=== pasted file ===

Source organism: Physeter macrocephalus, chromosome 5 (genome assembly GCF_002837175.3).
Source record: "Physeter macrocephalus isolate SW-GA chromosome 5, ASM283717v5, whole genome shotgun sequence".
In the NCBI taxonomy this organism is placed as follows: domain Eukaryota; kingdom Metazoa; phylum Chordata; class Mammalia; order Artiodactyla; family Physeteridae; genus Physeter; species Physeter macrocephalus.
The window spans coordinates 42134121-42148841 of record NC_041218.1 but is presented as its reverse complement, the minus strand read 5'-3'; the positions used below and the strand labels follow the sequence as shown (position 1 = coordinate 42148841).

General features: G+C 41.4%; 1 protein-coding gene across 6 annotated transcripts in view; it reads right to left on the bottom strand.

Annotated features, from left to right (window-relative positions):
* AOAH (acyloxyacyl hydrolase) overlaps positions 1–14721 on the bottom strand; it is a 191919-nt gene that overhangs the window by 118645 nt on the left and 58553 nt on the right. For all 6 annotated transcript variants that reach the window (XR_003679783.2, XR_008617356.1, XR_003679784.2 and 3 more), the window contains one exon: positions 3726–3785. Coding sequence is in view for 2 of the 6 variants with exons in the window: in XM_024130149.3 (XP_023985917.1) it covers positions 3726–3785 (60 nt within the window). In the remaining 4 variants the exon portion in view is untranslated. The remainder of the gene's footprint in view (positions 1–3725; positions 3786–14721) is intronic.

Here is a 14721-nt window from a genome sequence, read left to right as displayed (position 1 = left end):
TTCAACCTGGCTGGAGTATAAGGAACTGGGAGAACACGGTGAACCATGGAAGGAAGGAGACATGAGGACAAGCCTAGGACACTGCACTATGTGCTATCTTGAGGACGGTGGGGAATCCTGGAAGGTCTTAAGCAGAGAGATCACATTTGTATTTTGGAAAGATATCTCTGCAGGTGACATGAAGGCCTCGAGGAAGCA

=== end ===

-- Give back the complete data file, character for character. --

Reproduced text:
Source organism: Physeter macrocephalus, chromosome 5 (genome assembly GCF_002837175.3).
Source record: "Physeter macrocephalus isolate SW-GA chromosome 5, ASM283717v5, whole genome shotgun sequence".
In the NCBI taxonomy this organism is placed as follows: domain Eukaryota; kingdom Metazoa; phylum Chordata; class Mammalia; order Artiodactyla; family Physeteridae; genus Physeter; species Physeter macrocephalus.
The window spans coordinates 42134121-42148841 of record NC_041218.1 but is presented as its reverse complement, the minus strand read 5'-3'; the positions used below and the strand labels follow the sequence as shown (position 1 = coordinate 42148841).

General features: G+C 41.4%; 1 protein-coding gene across 6 annotated transcripts in view; it reads right to left on the bottom strand.

Annotated features, from left to right (window-relative positions):
* AOAH (acyloxyacyl hydrolase) overlaps positions 1–14721 on the bottom strand; it is a 191919-nt gene that overhangs the window by 118645 nt on the left and 58553 nt on the right. For all 6 annotated transcript variants that reach the window (XR_003679783.2, XR_008617356.1, XR_003679784.2 and 3 more), the window contains one exon: positions 3726–3785. Coding sequence is in view for 2 of the 6 variants with exons in the window: in XM_024130149.3 (XP_023985917.1) it covers positions 3726–3785 (60 nt within the window). In the remaining 4 variants the exon portion in view is untranslated. The remainder of the gene's footprint in view (positions 1–3725; positions 3786–14721) is intronic.

Here is a 14721-nt window from a genome sequence, read left to right as displayed (position 1 = left end):
TTCAACCTGGCTGGAGTATAAGGAACTGGGAGAACACGGTGAACCATGGAAGGAAGGAGACATGAGGACAAGCCTAGGACACTGCACTATGTGCTATCTTGAGGACGGTGGGGAATCCTGGAAGGTCTTAAGCAGAGAGATCACATTTGTATTTTGGAAAGATATCTCTGCAGGTGACATGAAGGCCTCGAGGAAGCA